How to Clean Up Your Credit?

For most people, borrowing money is relatively easy. With most loans, credit cards, and other lines of credit now available to apply for online, you could have your new card sent out to you within days, or money deposited in your bank account within minutes – without even having to leave your home. However, what isn’t always easy is repairing the damage that a lot of debt can have on your credit score.

Whilst some credit that you’re able to manage responsibly can be a good thing, there’s a fine line between just enough and too much when it comes to debt. And if you’re struggling to keep up with repayments or don’t have enough money left to live on after making repayments, you’ve hit a problem. Thankfully, cleaning up your credit is possible – here’s what to do to improve yours.

Repay Small Debts

Having a lot of small debts outstanding can look bad on your credit rating, and if you’re paying them all off month by month, it can be draining on your bank balance, too. Repaying as many of your small debts off in full as possible, if you can, is always a better option compared to paying off the minimum amount every month.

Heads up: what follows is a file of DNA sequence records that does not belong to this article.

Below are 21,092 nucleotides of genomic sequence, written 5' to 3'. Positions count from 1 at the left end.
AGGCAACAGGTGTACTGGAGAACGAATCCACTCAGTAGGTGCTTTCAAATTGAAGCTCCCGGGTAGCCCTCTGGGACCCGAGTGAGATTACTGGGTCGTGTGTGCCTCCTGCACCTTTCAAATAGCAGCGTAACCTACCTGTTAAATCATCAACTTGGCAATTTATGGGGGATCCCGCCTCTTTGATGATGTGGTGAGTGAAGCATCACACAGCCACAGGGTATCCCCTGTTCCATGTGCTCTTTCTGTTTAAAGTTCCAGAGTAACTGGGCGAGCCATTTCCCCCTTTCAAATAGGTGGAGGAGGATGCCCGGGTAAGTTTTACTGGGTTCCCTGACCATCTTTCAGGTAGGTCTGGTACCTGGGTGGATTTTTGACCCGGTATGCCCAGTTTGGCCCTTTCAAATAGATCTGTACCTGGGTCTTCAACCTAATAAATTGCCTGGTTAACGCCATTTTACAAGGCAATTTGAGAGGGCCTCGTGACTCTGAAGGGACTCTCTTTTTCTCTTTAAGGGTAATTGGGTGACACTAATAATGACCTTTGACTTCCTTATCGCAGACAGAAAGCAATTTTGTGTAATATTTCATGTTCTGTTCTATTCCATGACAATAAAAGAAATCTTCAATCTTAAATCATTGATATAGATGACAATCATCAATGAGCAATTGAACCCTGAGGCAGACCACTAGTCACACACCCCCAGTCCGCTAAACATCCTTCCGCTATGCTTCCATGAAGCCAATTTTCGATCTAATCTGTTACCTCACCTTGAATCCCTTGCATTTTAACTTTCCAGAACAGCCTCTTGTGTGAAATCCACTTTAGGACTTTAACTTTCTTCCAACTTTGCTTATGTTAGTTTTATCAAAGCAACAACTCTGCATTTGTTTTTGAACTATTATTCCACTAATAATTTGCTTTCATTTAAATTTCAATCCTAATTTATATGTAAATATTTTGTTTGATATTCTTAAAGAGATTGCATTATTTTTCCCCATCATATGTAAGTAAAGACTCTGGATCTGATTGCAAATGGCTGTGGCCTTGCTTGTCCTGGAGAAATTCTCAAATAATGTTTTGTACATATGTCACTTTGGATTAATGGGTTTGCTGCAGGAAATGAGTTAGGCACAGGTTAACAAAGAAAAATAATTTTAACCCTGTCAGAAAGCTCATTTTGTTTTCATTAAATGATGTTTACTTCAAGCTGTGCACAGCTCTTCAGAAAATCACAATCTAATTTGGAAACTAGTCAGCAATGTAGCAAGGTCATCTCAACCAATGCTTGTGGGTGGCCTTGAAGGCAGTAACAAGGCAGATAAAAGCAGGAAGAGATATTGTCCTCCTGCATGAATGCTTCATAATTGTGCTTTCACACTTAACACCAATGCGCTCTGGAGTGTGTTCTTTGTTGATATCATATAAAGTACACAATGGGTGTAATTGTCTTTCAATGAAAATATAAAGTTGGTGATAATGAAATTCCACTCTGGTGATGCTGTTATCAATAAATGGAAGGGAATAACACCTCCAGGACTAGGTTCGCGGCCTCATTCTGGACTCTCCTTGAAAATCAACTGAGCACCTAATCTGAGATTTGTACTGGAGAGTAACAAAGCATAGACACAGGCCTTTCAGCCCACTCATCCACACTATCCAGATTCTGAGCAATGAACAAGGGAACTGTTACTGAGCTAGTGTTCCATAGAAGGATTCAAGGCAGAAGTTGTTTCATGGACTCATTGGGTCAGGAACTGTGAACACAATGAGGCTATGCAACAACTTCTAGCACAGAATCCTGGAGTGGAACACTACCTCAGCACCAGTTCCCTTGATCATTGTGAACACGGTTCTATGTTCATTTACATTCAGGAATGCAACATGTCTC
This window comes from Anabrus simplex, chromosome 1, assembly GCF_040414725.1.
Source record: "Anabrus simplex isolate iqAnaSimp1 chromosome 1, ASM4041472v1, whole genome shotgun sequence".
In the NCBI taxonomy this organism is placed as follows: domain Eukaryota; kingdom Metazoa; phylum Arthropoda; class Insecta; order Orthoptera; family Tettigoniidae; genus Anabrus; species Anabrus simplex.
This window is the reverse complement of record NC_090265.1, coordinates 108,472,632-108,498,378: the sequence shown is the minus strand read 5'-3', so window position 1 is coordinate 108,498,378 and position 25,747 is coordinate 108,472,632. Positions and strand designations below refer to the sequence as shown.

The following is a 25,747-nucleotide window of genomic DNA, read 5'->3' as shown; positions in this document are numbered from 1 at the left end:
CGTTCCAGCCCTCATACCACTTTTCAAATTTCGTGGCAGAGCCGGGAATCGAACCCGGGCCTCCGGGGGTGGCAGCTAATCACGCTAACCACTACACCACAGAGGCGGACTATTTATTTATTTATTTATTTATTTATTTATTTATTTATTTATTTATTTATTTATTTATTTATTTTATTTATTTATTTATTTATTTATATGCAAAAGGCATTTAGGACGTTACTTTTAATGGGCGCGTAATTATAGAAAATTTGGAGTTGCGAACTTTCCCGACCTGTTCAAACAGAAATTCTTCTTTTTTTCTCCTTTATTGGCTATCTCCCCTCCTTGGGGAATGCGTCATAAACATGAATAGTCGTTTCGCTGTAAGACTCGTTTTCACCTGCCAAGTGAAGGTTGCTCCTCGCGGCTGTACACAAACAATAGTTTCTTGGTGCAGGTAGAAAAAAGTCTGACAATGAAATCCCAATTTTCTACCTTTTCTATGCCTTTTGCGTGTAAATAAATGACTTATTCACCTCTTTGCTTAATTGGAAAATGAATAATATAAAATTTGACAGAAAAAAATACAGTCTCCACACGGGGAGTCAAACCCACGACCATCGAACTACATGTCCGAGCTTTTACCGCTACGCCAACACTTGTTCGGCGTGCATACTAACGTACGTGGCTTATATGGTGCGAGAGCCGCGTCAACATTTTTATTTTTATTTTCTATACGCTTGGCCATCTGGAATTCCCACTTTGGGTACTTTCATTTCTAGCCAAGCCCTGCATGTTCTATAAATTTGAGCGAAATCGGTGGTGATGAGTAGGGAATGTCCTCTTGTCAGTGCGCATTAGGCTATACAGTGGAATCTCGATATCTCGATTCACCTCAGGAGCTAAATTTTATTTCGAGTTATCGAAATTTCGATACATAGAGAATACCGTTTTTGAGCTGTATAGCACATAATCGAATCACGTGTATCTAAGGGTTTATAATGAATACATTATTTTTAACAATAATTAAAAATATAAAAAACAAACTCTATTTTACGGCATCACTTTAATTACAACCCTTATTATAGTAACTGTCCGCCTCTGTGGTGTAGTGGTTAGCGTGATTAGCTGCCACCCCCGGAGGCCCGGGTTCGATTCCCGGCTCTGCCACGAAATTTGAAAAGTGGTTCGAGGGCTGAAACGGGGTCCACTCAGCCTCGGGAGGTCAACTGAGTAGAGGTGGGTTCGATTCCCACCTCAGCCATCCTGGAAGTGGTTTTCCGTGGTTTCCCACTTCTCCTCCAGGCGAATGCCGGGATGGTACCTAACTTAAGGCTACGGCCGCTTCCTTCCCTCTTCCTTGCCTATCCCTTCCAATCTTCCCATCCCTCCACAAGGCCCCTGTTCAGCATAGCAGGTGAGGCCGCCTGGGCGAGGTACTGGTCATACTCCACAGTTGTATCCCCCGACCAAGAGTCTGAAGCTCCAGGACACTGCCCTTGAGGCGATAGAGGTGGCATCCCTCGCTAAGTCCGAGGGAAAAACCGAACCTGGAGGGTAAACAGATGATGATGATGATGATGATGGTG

If you can’t afford to do this, it’s a wise idea to look into a debt consolidation loan – you can use this money to pay off several small lines of credit, and in turn, you’ll only have one open account compared to many.

Check for Errors

Did you know that errors on your credit report could be leading to an unnecessarily low score? Go through your credit report thoroughly and question anything that you don’t think should be on there.

Sometimes, human errors can be made, which could lead to negative factors on your report, for example, if an account that was closed is still showing as open, or if a payment has been recorded as made late, when in fact you paid it on time. It’s also a good idea to keep your own records of when you make repayments and settle account balances, to make it easier to check for discrepancies.

Clear Collections

If you’ve ever had debt that was passed on to a collections agency, this will be more damaging to your report than almost anything else. They are often the most complicated factor on a credit report, however, there are steps you can take to clean them up and get as many taken off as possible.

First, check the date – if the debt is past the reporting limit, which is generally seven years or more, the collections agency cannot list it and you can start a dispute to have it removed. You should also check the information listed – if the agency has listed the wrong date, amount, or other information, you can also dispute this and appeal to have the listing removed.

If you want to rebuild your credit score, start by cleaning up any negatives and errors first.